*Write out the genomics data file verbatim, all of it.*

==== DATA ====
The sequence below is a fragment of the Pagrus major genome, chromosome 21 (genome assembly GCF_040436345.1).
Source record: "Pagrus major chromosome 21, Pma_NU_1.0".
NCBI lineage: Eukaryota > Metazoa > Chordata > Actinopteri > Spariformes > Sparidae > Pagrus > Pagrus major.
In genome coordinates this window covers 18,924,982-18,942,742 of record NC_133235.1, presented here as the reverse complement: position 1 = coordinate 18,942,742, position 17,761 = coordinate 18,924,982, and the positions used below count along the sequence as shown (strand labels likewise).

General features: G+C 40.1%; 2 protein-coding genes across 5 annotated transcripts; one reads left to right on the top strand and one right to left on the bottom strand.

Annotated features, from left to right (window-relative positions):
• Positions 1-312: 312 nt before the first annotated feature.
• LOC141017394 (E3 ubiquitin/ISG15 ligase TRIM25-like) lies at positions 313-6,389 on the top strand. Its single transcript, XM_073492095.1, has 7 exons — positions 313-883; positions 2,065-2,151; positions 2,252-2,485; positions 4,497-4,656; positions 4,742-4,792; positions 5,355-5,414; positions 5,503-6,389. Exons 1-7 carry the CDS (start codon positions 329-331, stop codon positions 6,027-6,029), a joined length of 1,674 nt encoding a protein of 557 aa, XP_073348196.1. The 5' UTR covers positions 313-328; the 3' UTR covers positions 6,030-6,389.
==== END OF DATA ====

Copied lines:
The sequence below is a fragment of the Pagrus major genome, chromosome 21 (genome assembly GCF_040436345.1).
Source record: "Pagrus major chromosome 21, Pma_NU_1.0".
NCBI lineage: Eukaryota > Metazoa > Chordata > Actinopteri > Spariformes > Sparidae > Pagrus > Pagrus major.
In genome coordinates this window covers 18,924,982-18,942,742 of record NC_133235.1, presented here as the reverse complement: position 1 = coordinate 18,942,742, position 17,761 = coordinate 18,924,982, and the positions used below count along the sequence as shown (strand labels likewise).

General features: G+C 40.1%; 2 protein-coding genes across 5 annotated transcripts; one reads left to right on the top strand and one right to left on the bottom strand.

Annotated features, from left to right (window-relative positions):
• Positions 1-312: 312 nt before the first annotated feature.
• LOC141017394 (E3 ubiquitin/ISG15 ligase TRIM25-like) lies at positions 313-6,389 on the top strand. Its single transcript, XM_073492095.1, has 7 exons — positions 313-883; positions 2,065-2,151; positions 2,252-2,485; positions 4,497-4,656; positions 4,742-4,792; positions 5,355-5,414; positions 5,503-6,389. Exons 1-7 carry the CDS (start codon positions 329-331, stop codon positions 6,027-6,029), a joined length of 1,674 nt encoding a protein of 557 aa, XP_073348196.1. The 5' UTR covers positions 313-328; the 3' UTR covers positions 6,030-6,389.